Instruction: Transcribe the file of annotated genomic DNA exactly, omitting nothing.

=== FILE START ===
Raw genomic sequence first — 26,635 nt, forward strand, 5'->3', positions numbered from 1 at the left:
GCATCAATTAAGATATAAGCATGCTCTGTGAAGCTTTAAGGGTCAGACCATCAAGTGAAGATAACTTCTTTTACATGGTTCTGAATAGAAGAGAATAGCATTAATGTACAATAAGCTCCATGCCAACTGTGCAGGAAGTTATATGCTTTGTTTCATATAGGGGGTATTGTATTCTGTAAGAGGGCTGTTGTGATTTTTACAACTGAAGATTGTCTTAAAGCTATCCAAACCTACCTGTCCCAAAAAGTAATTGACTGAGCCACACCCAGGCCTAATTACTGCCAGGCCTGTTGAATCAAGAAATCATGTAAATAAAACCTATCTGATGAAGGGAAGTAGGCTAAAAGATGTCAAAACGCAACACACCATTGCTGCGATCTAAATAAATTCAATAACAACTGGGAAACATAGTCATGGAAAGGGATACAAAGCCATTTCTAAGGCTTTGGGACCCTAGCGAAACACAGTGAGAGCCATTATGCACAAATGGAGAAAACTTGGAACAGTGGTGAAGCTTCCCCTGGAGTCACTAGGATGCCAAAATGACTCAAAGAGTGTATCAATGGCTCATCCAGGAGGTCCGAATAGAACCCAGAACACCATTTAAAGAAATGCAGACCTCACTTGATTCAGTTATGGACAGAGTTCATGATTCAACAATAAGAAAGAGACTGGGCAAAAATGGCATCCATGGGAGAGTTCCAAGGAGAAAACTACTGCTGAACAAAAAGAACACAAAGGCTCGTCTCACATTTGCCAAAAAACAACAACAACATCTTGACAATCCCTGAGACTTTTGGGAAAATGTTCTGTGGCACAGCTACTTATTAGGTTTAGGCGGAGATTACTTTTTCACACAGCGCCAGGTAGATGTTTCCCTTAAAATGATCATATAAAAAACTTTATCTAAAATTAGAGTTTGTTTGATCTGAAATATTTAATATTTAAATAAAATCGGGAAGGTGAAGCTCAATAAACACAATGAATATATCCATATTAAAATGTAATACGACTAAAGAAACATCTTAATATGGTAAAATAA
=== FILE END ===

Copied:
Raw genomic sequence first — 26,635 nt, forward strand, 5'->3', positions numbered from 1 at the left:
GCATCAATTAAGATATAAGCATGCTCTGTGAAGCTTTAAGGGTCAGACCATCAAGTGAAGATAACTTCTTTTACATGGTTCTGAATAGAAGAGAATAGCATTAATGTACAATAAGCTCCATGCCAACTGTGCAGGAAGTTATATGCTTTGTTTCATATAGGGGGTATTGTATTCTGTAAGAGGGCTGTTGTGATTTTTACAACTGAAGATTGTCTTAAAGCTATCCAAACCTACCTGTCCCAAAAAGTAATTGACTGAGCCACACCCAGGCCTAATTACTGCCAGGCCTGTTGAATCAAGAAATCATGTAAATAAAACCTATCTGATGAAGGGAAGTAGGCTAAAAGATGTCAAAACGCAACACACCATTGCTGCGATCTAAATAAATTCAATAACAACTGGGAAACATAGTCATGGAAAGGGATACAAAGCCATTTCTAAGGCTTTGGGACCCTAGCGAAACACAGTGAGAGCCATTATGCACAAATGGAGAAAACTTGGAACAGTGGTGAAGCTTCCCCTGGAGTCACTAGGATGCCAAAATGACTCAAAGAGTGTATCAATGGCTCATCCAGGAGGTCCGAATAGAACCCAGAACACCATTTAAAGAAATGCAGACCTCACTTGATTCAGTTATGGACAGAGTTCATGATTCAACAATAAGAAAGAGACTGGGCAAAAATGGCATCCATGGGAGAGTTCCAAGGAGAAAACTACTGCTGAACAAAAAGAACACAAAGGCTCGTCTCACATTTGCCAAAAAACAACAACAACATCTTGACAATCCCTGAGACTTTTGGGAAAATGTTCTGTGGCACAGCTACTTATTAGGTTTAGGCGGAGATTACTTTTTCACACAGCGCCAGGTAGATGTTTCCCTTAAAATGATCATATAAAAAACTTTATCTAAAATTAGAGTTTGTTTGATCTGAAATATTTAATATTTAAATAAAATCGGGAAGGTGAAGCTCAATAAACACAATGAATATATCCATATTAAAATGTAATACGACTAAAGAAACATCTTAATATGGTAAAATAA